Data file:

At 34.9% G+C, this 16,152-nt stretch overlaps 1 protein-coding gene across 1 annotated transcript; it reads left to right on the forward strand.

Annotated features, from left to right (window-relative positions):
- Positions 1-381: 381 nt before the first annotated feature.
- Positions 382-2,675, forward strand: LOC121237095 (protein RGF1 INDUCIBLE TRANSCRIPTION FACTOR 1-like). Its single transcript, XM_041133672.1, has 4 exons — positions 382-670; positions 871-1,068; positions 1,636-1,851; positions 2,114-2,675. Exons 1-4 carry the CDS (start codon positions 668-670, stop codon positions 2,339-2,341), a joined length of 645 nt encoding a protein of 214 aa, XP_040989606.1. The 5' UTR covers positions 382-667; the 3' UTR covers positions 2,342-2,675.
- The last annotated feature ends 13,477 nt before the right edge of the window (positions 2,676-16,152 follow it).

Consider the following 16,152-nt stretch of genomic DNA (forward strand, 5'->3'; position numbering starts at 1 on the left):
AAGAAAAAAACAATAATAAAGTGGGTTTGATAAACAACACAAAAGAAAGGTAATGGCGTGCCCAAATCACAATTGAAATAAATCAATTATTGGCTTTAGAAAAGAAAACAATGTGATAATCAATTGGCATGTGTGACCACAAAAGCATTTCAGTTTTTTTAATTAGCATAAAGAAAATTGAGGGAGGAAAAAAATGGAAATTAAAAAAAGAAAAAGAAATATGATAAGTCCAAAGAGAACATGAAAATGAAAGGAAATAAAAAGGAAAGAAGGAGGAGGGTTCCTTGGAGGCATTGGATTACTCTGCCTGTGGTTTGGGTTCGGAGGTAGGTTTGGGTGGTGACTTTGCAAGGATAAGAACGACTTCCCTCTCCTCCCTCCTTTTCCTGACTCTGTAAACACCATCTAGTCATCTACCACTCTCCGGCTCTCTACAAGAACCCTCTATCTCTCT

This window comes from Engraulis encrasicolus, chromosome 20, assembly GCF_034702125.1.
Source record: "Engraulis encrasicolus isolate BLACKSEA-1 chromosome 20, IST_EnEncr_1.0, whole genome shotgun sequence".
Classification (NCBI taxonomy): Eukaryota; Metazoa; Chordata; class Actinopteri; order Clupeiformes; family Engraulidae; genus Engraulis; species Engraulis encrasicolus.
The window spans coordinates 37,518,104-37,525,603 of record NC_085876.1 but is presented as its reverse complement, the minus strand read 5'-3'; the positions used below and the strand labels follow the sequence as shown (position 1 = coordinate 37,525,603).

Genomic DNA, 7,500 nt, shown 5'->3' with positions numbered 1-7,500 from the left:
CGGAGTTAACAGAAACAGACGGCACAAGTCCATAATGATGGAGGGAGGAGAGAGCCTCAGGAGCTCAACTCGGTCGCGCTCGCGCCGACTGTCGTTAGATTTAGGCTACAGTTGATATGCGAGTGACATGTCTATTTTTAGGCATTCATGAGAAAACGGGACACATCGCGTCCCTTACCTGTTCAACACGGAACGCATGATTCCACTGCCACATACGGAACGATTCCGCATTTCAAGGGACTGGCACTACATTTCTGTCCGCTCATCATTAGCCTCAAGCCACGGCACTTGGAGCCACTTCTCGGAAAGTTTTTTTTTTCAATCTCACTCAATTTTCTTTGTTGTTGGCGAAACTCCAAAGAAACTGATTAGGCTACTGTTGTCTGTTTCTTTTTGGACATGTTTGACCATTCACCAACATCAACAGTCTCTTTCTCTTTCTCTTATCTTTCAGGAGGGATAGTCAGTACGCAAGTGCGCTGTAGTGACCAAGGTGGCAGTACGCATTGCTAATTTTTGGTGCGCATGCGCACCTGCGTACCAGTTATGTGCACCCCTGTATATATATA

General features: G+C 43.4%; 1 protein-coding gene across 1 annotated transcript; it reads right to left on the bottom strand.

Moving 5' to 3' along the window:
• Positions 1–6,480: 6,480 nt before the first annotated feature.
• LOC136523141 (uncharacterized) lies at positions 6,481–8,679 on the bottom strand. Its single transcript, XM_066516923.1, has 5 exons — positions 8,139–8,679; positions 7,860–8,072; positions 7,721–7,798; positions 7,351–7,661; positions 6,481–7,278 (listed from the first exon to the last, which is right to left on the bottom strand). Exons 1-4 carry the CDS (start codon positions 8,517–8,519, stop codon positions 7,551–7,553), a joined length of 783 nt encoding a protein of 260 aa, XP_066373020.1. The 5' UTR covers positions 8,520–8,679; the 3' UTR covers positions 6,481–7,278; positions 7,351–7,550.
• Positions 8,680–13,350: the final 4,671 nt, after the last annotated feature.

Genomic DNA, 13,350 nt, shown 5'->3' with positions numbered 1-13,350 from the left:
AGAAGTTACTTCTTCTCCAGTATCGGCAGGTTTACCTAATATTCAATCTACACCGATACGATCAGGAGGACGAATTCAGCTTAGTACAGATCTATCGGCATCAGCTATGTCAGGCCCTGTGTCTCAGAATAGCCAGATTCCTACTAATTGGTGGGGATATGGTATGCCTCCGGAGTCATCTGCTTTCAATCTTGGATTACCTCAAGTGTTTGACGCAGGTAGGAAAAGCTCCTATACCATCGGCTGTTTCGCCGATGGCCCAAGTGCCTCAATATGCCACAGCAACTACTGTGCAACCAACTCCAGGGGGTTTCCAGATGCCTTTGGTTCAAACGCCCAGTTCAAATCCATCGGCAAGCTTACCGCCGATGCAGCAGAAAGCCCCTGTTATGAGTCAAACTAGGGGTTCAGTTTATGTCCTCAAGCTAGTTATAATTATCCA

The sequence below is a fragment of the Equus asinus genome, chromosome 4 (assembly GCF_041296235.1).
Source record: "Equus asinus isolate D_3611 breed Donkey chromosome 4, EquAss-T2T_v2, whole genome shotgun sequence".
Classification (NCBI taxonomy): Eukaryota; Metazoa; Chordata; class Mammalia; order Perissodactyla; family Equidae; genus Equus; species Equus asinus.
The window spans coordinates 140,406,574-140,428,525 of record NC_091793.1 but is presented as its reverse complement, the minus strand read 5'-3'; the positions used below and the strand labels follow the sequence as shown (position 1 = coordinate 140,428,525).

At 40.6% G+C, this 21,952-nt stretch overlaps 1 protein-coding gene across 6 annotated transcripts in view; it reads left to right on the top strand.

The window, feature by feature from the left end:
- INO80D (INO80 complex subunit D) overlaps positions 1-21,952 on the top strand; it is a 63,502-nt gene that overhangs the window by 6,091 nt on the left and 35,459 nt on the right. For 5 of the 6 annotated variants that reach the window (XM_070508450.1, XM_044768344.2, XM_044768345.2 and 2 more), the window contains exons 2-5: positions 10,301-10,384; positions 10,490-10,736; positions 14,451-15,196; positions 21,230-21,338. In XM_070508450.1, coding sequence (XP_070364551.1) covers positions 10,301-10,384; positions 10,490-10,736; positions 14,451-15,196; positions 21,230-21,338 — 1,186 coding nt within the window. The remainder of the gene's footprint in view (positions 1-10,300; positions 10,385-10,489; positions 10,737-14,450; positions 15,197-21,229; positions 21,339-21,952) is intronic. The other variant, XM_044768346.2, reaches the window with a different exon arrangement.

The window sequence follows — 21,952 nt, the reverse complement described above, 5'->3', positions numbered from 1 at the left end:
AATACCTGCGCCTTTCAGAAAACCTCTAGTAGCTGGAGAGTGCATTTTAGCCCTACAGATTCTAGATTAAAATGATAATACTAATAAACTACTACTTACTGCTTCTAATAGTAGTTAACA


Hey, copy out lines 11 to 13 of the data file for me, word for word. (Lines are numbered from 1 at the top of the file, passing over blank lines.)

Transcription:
The window spans coordinates 37,518,104-37,525,603 of record NC_085876.1 but is presented as its reverse complement, the minus strand read 5'-3'; the positions used below and the strand labels follow the sequence as shown (position 1 = coordinate 37,525,603).

Genomic DNA, 7,500 nt, shown 5'->3' with positions numbered 1-7,500 from the left:
CGGAGTTAACAGAAACAGACGGCACAAGTCCATAATGATGGAGGGAGGAGAGAGCCTCAGGAGCTCAACTCGGTCGCGCTCGCGCCGACTGTCGTTAGATTTAGGCTACAGTTGATATGCGAGTGACATGTCTATTTTTAGGCATTCATGAGAAAACGGGACACATCGCGTCCCTTACCTGTTCAACACGGAACGCATGATTCCACTGCCACATACGGAACGATTCCGCATTTCAAGGGACTGGCACTACATTTCTGTCCGCTCATCATTAGCCTCAAGCCACGGCACTTGGAGCCACTTCTCGGAAAGTTTTTTTTTTCAATCTCACTCAATTTTCTTTGTTGTTGGCGAAACTCCAAAGAAACTGATTAGGCTACTGTTGTCTGTTTCTTTTTGGACATGTTTGACCATTCACCAACATCAACAGTCTCTTTCTCTTTCTCTTATCTTTCAGGAGGGATAGTCAGTACGCAAGTGCGCTGTAGTGACCAAGGTGGCAGTACGCATTGCTAATTTTTGGTGCGCATGCGCACCTGCGTACCAGTTATGTGCACCCCTGTATATATATA